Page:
Korowai Torlesse Tussocklands Park

Safety is your responsibility
• Korowai/Torlesse Tussocklands Park is usually hot and
dry in summer, with snowfalls common in winter. Be
prepared for sudden weather changes in all seasons.
Check the latest weather forecast before you leave,
either through MetPhone (0900 999 03) or by calling
the Arthur’s Pass Visitor Centre on (03) 318 9211.
• Tell someone of your intended route and expected
time out. You can also leave an intentions card at the
Arthur’s Pass Visitor Centre.
• Beware of avalanche hazards in winter. For the latest
information refer to the website: www.avalanche.net.nz
• There is an emergency phone at Castle Hill Village
– approximately 12 km from Lake Lyndon car park on
SH 73 towards Arthur’s Pass.
Protect plants
and animals
Remove rubbish
Bury toilet waste
Keep streams
and lakes clean
Take care with fires
Camp carefully
Keep to the track
Consider others
Respect our
cultural heritage
Enjoy your visit
Avoca Homestead
Photos: L. Burns
Toitu te whenua
(Leave the land
Further information
For walking maps, weather information and informative
For hunting information and permits, and cultural-take
Waimakariri Area Office
15 Albert Street, Rangiora
Phone 03 313 0820
Weekdays 8.00 am to 5.00 pm
[email protected]
Published by
Department of Conservation
Canterbury Conservancy
Private Bag 4715
Korowai/Torlesse Tussocklands Park covers approximately
21,000 hectares centred on the Torlesse and Big Ben
Ranges, in Canterbury’s high country. The Torlesse and
Big Ben Ranges and the Torlesse Gap are features on
the landscape that can be seen from as far away as
Christchurch and the Port Hills. Travellers on the Great
Alpine Highway (SH 73) between Christchurch and the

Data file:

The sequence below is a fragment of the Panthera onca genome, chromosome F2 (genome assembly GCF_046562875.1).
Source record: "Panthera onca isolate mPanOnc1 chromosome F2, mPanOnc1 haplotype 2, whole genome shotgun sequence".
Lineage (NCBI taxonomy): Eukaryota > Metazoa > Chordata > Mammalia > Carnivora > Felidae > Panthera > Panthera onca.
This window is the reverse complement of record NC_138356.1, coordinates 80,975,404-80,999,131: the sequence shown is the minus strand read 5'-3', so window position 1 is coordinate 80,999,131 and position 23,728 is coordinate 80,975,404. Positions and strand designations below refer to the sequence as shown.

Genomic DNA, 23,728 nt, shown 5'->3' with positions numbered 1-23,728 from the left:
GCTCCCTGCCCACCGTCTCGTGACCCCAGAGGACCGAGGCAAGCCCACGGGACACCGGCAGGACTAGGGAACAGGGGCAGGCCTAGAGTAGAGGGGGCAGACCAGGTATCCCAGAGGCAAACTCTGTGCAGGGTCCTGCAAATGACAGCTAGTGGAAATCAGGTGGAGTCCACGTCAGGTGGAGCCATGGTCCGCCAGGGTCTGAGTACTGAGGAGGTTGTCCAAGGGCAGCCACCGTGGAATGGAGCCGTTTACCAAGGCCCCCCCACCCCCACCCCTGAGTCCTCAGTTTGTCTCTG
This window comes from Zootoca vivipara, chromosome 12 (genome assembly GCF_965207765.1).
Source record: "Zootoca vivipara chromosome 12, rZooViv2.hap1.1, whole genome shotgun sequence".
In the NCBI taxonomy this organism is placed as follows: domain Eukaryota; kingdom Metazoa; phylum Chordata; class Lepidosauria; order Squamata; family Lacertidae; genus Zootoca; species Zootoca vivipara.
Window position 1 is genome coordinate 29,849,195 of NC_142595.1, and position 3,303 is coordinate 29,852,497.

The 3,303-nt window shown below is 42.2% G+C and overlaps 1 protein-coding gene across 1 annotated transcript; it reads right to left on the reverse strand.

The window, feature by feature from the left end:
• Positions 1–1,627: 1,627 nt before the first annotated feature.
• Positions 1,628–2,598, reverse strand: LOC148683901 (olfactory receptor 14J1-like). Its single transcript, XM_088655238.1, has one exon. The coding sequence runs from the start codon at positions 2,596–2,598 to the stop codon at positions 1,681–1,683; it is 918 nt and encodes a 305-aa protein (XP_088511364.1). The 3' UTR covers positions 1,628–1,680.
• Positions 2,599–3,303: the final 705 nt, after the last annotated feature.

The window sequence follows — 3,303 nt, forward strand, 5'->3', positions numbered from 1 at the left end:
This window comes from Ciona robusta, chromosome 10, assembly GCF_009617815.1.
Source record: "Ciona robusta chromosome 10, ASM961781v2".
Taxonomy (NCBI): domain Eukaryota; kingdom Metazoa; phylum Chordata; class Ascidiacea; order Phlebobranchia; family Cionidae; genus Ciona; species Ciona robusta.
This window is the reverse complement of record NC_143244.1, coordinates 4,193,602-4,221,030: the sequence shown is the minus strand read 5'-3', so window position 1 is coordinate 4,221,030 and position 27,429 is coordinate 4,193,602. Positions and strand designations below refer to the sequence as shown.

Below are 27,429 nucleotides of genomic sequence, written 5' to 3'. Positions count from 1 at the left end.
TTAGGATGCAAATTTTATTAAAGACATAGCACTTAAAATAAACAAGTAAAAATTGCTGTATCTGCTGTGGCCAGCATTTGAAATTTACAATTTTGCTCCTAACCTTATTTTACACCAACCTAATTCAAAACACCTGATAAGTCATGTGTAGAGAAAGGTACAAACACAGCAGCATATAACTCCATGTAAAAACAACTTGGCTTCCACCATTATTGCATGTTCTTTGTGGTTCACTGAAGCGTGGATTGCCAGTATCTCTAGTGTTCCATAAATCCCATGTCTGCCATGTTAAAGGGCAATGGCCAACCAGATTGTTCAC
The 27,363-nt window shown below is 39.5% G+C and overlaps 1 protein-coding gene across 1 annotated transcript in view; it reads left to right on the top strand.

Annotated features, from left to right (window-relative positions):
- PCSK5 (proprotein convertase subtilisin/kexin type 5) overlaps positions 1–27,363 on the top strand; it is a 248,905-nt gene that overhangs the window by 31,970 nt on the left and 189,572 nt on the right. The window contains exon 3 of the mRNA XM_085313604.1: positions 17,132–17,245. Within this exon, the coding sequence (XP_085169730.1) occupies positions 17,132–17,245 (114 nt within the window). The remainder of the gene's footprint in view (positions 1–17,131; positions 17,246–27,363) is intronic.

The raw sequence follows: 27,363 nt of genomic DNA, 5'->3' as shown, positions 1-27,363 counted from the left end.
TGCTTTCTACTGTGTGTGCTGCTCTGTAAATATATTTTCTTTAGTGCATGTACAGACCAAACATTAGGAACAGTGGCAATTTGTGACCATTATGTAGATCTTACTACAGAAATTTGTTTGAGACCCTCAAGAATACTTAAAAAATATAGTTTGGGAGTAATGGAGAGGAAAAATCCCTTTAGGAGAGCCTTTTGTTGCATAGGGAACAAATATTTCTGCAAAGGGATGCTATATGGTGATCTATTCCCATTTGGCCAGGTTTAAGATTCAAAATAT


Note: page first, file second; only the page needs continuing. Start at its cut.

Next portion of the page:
West Coast gain an increasingly panoramic view of the
park as they approach Porters Pass. Korowai/Torlesse
Tussocklands Park is a key site for the promotion and
protection of eastern South Island high-country landscapes
and ecosystems.
Historic and cultural values
From very early times, the area has held special
significance for the first occupants the Waitaha, and
through many generations to present day Ngäi Tahu. The
dual name indicates the importance of the area to our
local and national culture. Korowai
o o a (cloak)
(c oa ) iss symbolic
sy bo c
of concepts such as embracement,
collectiveness, togetherness
ss and
prestige. It recognises
the historic connections
the Ngäi Tahu tupuna
(ancestor) Tanetiki had with
the area. The basins and
ranges were an integral part
of a network of trails, which
were used to ensure the safest
seasonal journeys and best
access to mahinga kai (foododgathering places).
Photo: S. Mankelow
Charles Torlesse, a surveyor for the Canterbury provincial
government, led by local Mäori guides in January 1849,
was the first European to climb the slopes of the range.
A few men with picks, shovels and a government grant
of 500 pounds, made the first track over Porters Pass in
1858–9. The original (Cobb and Co. Coaches) road is
still visible within the conservation park boundaries. Other
historic European sites within the park include the old
pack track used by the Porter brothers, Avoca Homestead
(1906) and the Mt Torlesse Colleries Coal Mines, which
operated from 1918 to 1927.
Recreation values
The Torlesse Range is one of the most accessible in the
country, located alongside SH 73, only 75 minutes drive
from Christchurch. The main access points into the park
are the Kowai River (private), Porters Pass, Lake Lyndon
Road, Craigieburn Road and Porter Heights Ski field
Road. Access to some areas requires permission from